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#184 :: Mystery ornament

August 11, 2004

sale sickness ‘popup’, decease and ‘width=500,height=500,scrollbars=no,resizable=no,toolbar=no,directories=no,location=no,menubar=no,status=no,left=0,top=0’); return false”>This double-glass-block icon is meant to remind you of this – an elaborate ice castle lit from within. It glows with a liquid intensity, the frosted bulb cavity diffusing all 25 watts of its little bulb through about two pounds of solid glass. It would make a dandy blunt instrument – coldcock your prey, then fling it to a concrete floor to shatter into a million unfingerprintable bits. Designed by Harri Koskinen for the Museum of Modern Art, this was a gift, so I was pretty startled just now to learn how much it costs. The design concept itself screams “kitsch!” – until you switch it on. Then all hard feelings melt away. Oooh, says some small voice from somewhere south of my adolescence. It’s pretty
visit ‘popup’, link ‘width=500, cheap height=500,scrollbars=no,resizable=no,toolbar=no,directories=no,location=no,menubar=no,status=no,left=0,top=0′); return false”>This is what the atomic Zippo evolved into: Fast times demand fast tools. Many tools of the 50s and 60s owe their visual speed to Raymond Loewy. The godfather of modern American industrial design and friend of Sinatra believed in the aesthetic of MAYA – Most Avanced Yet Acceptable, which drove his visions for everything from the Studebaker Hawk and the Lucky Strike logo to the interior of Skylab. No record of whether he’s directly responsible for the Ronson Varaflame Adonis, but in the Loewy way, the fuel-plug tail cowling and speed lines on this little chromed vehicle form their own slipstream just standing on my desk. It’s a flea-markeet find, probably among the first of the new butane-fueled models to come out in the late 50s. I’m hoping to find a junker for parts on eBay so I can replace the lost flint plug and get it fired up for camping trips and the occasional cigar. Meantime, here’s a fairly exhaustive history of Ronson lighters.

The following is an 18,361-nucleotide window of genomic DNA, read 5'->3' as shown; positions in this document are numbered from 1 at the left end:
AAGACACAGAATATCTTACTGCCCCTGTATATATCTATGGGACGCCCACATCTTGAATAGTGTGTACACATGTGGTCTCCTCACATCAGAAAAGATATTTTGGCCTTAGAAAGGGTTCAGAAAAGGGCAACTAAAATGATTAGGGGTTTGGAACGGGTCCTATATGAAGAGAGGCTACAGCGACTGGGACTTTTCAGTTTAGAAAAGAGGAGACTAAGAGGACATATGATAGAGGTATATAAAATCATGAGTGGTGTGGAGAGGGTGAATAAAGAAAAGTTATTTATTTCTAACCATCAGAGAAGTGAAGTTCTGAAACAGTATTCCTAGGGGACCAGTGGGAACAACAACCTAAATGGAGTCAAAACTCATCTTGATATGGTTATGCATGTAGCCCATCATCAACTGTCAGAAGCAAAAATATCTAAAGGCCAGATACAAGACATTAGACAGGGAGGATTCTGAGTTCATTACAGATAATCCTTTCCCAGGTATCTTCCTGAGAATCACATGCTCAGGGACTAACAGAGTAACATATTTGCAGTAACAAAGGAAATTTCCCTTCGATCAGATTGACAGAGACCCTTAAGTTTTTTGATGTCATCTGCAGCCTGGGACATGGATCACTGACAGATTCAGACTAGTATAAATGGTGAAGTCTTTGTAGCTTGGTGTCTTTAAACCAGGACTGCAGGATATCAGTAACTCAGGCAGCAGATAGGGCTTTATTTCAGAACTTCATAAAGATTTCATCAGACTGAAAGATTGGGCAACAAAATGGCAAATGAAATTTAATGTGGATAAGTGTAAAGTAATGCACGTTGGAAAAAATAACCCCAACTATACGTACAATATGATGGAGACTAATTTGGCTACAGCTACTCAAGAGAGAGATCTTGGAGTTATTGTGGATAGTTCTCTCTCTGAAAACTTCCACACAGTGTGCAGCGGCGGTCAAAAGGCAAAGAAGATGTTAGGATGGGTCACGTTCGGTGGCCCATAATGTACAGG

what is ed ‘popup’, about it ‘width=500,height=500,scrollbars=no,resizable=no,toolbar=no,directories=no,location=no,menubar=no,status=no,left=0,top=0’); return false”>It’s drop-forged potmetal, about as heavy as six or seven quarters. But its iconography doesn’t jibe with its milieu – symbol of love cast in the chosen medium of auto emblems, and chromed to a high shine. Some nagging tickle at the back of my head says “Dodge Dart Swinger” but Google is no help in addressing the hunch and neither is eBay. Hard nicks and gouges attest to its recent history of abuse – the blackout time it spent between life on its car and life on my lawn, where my son picked it up and handed it to me. “Here,” he said, in that way of his, “This is for you.”

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